Ferdinand Smith, Nathan Hughes’ grandson and a member of the Oswego High School Class of 1903, was the first African American to graduate from high school in Kendall County. His sister, Mary, who graduated in 1904 was the first female African American high school graduate in the county. (Little White School Museum collection)

Interestingly enough, these new residents to this small corner of northern Illinois seemed to fit in pretty well. Their kids went to local schools, and out in rural areas they participated in the farming culture. In town, some of them became integrated into community life. The big question, for me and for their descendants who are now working on their family histories, is why did they choose to move to Kendall County? What was the lure? No one living apparently knows. It seems an odd choice. Yes, the county had a rail line running through it’s northern tier, but most of the black families that came in the wake of the Civil War settled several miles away from that line.

There was no existing African American community here in Kendall County, and those families who had left the old slave states could not be at all sure what their reception would be. And for many reasons, those receptions turned out to be reasonably affable. It didn’t hurt that some of tho African American men who came after the war were veterans of the conflict like so many of their white neighbors. The Grand Army of the Republic, the politically powerful Union veterans’ organization, normally did not welcome black members. But here in Kendall County they did. Private Nathan Hughes, badly wounded in the Battle of the Crater at Petersburg, Va., was not only welcomed into the Yorkville GAR post, but also served as an officer. His grandchildren became the first black people to graduate from high school in the county, and his great-great-great grandchildren went on to become college professors.

Interestingly enough, during those early years,it was often impossible to tell from the local weekly newspaper whether the subjects of local news articles were black or white. It wasn’t until the post World War I xenophobia kicked in that widespread racism and ethnic bigotry gained a foothold in Kendall County. The slide was so complete that the once-color blind local press joined in and in the 1920s the KKK even had some affiliate groups in the county.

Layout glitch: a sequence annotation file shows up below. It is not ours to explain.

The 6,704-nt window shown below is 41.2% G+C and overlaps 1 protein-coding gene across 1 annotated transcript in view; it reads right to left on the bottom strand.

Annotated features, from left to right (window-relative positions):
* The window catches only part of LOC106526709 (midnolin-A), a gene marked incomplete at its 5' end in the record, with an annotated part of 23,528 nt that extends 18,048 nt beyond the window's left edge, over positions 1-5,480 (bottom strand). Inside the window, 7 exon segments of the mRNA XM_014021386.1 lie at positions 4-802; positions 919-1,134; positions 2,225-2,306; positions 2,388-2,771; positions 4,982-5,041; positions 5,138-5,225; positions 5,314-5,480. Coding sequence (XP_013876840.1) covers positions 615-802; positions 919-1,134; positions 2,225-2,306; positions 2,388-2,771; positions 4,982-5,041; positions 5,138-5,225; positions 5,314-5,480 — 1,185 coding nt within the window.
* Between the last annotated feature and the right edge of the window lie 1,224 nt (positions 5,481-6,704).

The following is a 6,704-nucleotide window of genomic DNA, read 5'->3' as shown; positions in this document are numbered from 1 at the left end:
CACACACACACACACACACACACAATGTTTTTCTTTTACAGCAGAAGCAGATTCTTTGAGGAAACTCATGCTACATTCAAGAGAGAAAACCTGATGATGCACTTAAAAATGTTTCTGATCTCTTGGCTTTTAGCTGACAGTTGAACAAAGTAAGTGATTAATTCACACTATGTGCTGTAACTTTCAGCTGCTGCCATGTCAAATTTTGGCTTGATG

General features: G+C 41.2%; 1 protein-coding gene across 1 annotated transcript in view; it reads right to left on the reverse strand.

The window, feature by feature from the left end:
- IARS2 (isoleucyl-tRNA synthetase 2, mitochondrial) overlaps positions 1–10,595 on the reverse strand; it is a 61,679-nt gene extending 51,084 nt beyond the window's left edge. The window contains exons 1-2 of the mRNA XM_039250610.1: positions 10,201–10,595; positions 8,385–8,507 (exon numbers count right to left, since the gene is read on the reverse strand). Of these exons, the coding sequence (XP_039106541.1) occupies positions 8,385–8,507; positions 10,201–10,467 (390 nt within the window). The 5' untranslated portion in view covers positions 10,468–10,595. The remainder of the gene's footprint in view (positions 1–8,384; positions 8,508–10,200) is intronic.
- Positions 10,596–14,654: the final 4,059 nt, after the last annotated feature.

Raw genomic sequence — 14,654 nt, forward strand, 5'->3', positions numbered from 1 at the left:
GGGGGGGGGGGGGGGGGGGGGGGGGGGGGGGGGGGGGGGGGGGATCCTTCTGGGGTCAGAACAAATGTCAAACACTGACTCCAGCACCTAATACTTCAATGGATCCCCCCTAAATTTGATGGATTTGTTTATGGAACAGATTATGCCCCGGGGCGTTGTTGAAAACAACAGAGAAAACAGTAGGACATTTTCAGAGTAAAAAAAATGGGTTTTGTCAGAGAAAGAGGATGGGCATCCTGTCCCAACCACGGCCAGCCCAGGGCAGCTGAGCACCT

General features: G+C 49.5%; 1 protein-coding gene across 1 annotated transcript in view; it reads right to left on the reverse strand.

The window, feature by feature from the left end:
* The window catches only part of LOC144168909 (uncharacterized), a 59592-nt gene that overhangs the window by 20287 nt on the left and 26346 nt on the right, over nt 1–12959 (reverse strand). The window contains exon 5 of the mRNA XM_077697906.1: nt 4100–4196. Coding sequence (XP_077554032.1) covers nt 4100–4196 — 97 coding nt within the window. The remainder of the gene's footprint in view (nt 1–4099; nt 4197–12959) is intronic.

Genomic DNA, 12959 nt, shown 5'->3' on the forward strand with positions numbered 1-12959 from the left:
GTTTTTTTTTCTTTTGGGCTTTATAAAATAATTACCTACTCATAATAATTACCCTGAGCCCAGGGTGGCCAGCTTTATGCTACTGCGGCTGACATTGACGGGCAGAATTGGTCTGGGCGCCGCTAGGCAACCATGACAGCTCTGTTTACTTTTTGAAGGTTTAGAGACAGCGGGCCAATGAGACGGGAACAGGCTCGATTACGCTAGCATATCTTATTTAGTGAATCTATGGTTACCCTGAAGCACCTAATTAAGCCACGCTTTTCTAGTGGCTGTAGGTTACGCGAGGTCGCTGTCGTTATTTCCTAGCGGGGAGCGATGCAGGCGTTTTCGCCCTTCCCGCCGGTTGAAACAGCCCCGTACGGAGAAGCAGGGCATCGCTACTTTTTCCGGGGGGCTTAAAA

Today, in the early years of the 21st Century, in terms of racism and ethnic bigotry, Kendall County has largely gotten back to where it was a century ago. Whether progress or regression, that seems like a good thing.

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Filed under Farming, Illinois History, Kendall County, Law, Local History, Military History, Oswego, People in History, Uncategorized

Instructions no longer available…

Every once in a while, during those slow news weeks, the media hauls out one of their old standby pieces, one of which is the one about modern kids having no idea how to use a rotary dial telephone.

This Bell System rotary dial phone looks like it's got a smile on its face, but its days were, unfortunately, numbered. But, hey kids, they really were easy to use!

This Bell System rotary dial phone looks like it’s got a smile on its face, but its days were, unfortunately, numbered. But, hey kids, they really were easy to use!

Once the Bell System introduced their Touch Tone technology, the old rotary dial instruments were living on borrowed time.

Of course, as time was passing, so were wired phones themselves, except for a few of us dinosaurs who still keep our landlines as sort of connections to a time that is rapidly disappearing in the rearview mirror.

Most kids these days, unless they’ve seen one in an old film on Turner Classic Movies, really do have no idea how to use a rotary dial phone. I’ve still got two or three Princess dial phones up in the attic in case the Appocolipse arrives and pushbotton phones no longer work, but I suspect there are extremely few of the old girls still kicking around.

Which is fine. Times change. Not everyone alive today grew up with rotary dials. In fact, I remember when some phones didn’t have dials at all; you just picked up the receiver and asked the operator to connect you with whatever number you wanted.

When rotary dials came in, phone users had to learn how to use them. Now, apparently, at least some youngsters would have to learn to use them again should they have to. Which got me to thinking about all the things we used to use on a regular basis, but which some specialized training would be needed should we suddenly be forced to use them again today.

Remember one of these babies? It was a sort of mathematical torture device called a "slide rule," and it brings back bad memories of things like gas laws.

Remember one of these babies? It was a sort of mathematical torture device called a “slide rule,” and it brings back bad memories of things like gas laws.

The first thing that came to mind were slide rules. Back in the ’60s, you could tell the students taking physics and calculus and the rest of those incomprehensible classes where you came into contact with stuff like logarithms—they all carried slide rules. The really serious students carried slide rules in scabbards attached to their belts like hunting knives. They insisted you could use a slide rule to calculate answers to math problems, and apparently most of them did. I could never get the hang of the things, though, because their use seemed more an art than a skill.